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Davos billionaires get knuckles rapped over tax avoidance


Davos billionaires get knuckles rapped over tax avoidance

Dutch historian Rutger Bregman ­caused a sensation at the World Economic Forum (WEF) in Davos, Switzerland this year by giving an impromptu speech attacking the ultra-wealthy for participating in tax avoidance whilst simultaneously claiming they are reducing world poverty through philanthropy.

Bregman, author of the Book Utopia for Realists, was invited to speak on the panel “The Cost of Equality”, but after a frustrating week in Davos, he decided to go off-piste and instead use the platform to deliver a speech addressing the elephant in the room: tax avoidance.  The speech has since gone viral after being spread on social networks, with videos of the event receiving millions of views.

“I more or less ignored the question asked by the moderator and gave my speech instead.  It was mainly to ease my conscience: someone has to say what needs to be said.”

After highlighting the juxtaposition of 1,500 private jets flying into Davos to hear Sir David Attenborough talk about rescuing the environment, he told his audience that whilst key themes of the World Economic Forum include participation, justice, equality and transparency, “almost no one raises the real issue of tax avoidance, right?  And of the rich not paying their fair share.  I mean, it feels like I’m at a firefighters conference and no one’s allowed to speak about water, right?”  The comments received cautious applause as the audience began to process what was happening.

“This is not rocket science.  I mean, we can talk for a very long time about all these stupid philanthropy schemes.  We can invite Bono once more.  But, come on, we’ve got to be talking about taxes.  That’s it: taxes, taxes, taxes – all the rest is bullshit, in my opinion.”

Citing the high tax regime of 1950’s America, with a top marginal rate of tax of 91%, as an example of how economies with high personal taxation have been some of the most successful historically,  Bregman said industry had to “stop talking about philanthropy and start talking about taxes”.

Winnie Byanyima, the executive director of Oxfam International, was also on the panel.  She took advantage of the change in topic to call into question the current “business model” of government taxation: “We have a tax system that leaks so much, that allows $170 billion of money every year to be taken to tax havens and to be denied [sic] the developing countries that need that money most, so we have to look at the business model, and we have to look at the role of governments to tax and plough back money into peoples’ lives.”

Former Yahoo chief financial officer Ken Goldman, who was in the audience, took exception to Bregman and Byanyima’s comments: “This is a very one-sided panel”, he said, before citing record low employment levels in the US, including record lows for Blacks and young Americans: “We’ve actually reduced poverty around the world, no one’s talking about that at all”.  He then tried to shift the topic away from tax avoidance by asking what can be done apart from taxation to reduce inequality.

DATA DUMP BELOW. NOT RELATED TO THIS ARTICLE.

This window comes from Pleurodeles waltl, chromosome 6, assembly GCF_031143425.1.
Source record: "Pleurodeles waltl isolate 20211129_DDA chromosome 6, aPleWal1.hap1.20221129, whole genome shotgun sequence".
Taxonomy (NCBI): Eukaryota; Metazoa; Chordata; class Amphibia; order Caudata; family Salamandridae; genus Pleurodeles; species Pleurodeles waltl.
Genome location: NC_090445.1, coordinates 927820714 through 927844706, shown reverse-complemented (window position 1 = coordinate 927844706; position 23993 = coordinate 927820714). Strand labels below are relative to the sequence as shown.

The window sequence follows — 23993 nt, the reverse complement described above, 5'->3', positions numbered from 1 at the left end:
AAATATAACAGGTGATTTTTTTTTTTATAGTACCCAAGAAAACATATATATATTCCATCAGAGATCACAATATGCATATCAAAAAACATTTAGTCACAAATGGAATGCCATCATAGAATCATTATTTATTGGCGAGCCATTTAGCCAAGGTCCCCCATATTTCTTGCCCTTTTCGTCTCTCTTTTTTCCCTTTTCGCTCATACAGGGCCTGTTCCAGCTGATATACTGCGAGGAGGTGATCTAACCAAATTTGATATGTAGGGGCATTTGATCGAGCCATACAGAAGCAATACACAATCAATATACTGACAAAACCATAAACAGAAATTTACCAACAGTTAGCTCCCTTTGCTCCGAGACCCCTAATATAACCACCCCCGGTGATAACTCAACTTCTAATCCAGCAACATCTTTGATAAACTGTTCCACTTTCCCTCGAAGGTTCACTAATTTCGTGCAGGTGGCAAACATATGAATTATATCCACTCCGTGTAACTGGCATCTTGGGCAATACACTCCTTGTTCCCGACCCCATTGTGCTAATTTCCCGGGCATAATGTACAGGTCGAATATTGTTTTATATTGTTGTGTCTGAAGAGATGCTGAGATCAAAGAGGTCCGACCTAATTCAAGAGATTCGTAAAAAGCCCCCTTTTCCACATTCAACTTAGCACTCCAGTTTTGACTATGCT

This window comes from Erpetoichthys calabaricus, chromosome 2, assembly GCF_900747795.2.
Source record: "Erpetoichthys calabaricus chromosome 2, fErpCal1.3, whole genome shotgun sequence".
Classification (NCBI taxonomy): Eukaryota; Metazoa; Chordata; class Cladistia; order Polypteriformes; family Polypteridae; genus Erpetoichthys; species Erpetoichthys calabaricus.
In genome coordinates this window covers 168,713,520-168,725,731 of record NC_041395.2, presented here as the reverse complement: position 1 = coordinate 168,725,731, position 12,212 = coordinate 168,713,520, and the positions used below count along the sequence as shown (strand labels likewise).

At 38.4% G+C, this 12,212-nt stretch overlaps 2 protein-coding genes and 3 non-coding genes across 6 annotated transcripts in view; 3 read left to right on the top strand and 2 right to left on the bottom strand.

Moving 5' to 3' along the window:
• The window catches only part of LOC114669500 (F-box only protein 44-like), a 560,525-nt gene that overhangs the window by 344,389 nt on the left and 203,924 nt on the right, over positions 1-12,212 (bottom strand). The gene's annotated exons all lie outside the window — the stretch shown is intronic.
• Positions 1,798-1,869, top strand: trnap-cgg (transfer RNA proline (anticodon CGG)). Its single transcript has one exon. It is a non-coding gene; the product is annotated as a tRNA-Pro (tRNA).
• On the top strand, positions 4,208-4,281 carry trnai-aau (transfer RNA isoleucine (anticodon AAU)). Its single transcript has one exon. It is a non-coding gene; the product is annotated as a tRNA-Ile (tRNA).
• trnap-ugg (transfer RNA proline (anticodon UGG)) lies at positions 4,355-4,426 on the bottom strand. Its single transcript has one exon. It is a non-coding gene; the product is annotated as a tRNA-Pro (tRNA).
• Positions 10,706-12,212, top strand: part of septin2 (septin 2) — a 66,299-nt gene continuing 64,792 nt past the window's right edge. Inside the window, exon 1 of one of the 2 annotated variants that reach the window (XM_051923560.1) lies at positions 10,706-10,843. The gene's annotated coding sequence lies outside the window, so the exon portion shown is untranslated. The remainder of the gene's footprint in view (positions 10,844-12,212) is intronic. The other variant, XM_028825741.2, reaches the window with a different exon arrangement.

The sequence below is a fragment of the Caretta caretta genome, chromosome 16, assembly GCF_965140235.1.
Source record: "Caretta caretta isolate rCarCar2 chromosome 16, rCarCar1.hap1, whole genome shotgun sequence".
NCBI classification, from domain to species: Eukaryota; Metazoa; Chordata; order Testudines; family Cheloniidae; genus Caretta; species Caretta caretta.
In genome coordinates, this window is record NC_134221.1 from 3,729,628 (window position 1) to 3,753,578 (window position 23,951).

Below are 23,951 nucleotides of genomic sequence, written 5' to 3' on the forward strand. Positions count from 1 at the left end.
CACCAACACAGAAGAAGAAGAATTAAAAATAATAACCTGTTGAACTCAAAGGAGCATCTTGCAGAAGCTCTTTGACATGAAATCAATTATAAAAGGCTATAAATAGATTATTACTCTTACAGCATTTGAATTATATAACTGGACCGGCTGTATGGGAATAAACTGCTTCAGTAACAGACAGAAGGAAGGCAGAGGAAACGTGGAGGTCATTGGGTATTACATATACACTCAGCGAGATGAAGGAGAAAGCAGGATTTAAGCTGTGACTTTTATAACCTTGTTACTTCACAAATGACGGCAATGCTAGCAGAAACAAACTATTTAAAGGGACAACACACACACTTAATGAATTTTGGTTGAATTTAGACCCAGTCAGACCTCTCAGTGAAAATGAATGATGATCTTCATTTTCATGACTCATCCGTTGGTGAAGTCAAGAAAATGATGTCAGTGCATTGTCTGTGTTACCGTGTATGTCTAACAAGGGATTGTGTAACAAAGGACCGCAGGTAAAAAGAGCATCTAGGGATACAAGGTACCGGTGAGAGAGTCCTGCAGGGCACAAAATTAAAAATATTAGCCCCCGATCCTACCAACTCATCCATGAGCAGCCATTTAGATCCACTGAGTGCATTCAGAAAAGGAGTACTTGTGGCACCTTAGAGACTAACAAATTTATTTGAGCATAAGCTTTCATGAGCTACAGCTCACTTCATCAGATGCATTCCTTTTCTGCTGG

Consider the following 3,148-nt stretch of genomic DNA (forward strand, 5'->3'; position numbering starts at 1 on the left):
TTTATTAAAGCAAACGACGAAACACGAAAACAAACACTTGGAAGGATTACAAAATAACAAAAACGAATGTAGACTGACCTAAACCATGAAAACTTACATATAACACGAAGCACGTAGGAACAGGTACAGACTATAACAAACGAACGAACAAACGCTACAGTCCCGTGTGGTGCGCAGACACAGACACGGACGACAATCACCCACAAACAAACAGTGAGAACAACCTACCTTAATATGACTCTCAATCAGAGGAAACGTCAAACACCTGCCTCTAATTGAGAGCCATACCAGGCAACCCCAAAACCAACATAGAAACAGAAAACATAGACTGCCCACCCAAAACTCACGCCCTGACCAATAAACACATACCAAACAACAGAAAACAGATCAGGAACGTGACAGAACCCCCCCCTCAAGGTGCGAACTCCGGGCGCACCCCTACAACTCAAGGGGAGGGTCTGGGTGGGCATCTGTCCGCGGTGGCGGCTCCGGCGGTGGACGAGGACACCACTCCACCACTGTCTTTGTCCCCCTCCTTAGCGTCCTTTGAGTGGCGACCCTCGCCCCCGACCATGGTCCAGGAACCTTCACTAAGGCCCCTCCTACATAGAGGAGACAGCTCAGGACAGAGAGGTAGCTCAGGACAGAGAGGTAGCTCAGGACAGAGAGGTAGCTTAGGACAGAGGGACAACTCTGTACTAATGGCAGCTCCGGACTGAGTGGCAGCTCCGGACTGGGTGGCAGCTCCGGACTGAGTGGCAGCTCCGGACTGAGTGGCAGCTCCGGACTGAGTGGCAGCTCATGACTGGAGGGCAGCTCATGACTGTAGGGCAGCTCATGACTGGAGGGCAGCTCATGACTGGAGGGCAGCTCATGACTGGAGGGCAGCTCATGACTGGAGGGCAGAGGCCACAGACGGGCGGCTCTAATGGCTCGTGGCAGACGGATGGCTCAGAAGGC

Winnie Byanyima took issue with this, arguing that whilst globalisation has brought more jobs, it has also pushed down the quality of many jobs, illustrating her point using the example of Dolores, a poultry worker that wears nappies to her job cutting and packing chickens because she and her co-workers are not allowed toilet breaks.  “The quality of the jobs matters.  It matters.  These are not jobs of dignity”, she said.

She told Goldman: “You’re counting the wrong things.  You’re not counting [the] dignity of people.  You’re counting exploited people.”

It was Bregman’s first time at Davos, who was invited after his book, Utopia for Realists, was published last March, putting forward the argument for a universal basic income, a fifteen-hour working week and open borders, concepts that have been gaining traction amongst some of the trendier WEF attendees, such as Silicon Valley billionaires.  During his week at Davos, however, he became increasingly disillusioned as he realised his ideas on taxation were not quite as popular amongst the elite crowd.  Speaking at the only panel on tax avoidance, which was held behind-closed-doors with no journalists present, he noted that attendance was poor (just 15 participants) and those that were present did not share his views: “one American looked at me as if I was from another planet,” he said.

Consequently, he resolved to use his slot at The Cost of Inequality panel, organised in partnership with Time Magazine and moderated by Time’s CEO and Editor-In-Chief Edward Felsenthal, to publicly vent his frustration: “I went to my hotel room and memorised what I wanted to say by heart,” he said.

A video of his speech was subsequently shared to Twitter and has now received over seven million views.

The thirty-year old is unsurprised by the reaction: “I am part of a broad social movement.  Ten years ago, it would have unimaginable for some random Dutch historian to go viral when talking about taxes.  Yet here we are.”  Born just before the Berlin wall came down, he is unaffected by cold war-era politics, with radical ideas catalysed by the Great Recession.  “When we say what’s needed are higher taxes and the response is ‘that’s communism’, we say ‘whatever’,” he said.

The Organisation for Economic Co-operation and Development (OECD) estimates the annual cost of tax avoidance to be some $240 billion.  The European Union has this month implemented the first stage of its Anti-Tax Avoidance Directive, aimed at harmonising anti-avoidance legislation across the bloc.  Its effect remains to be seen.

4th February 2019.













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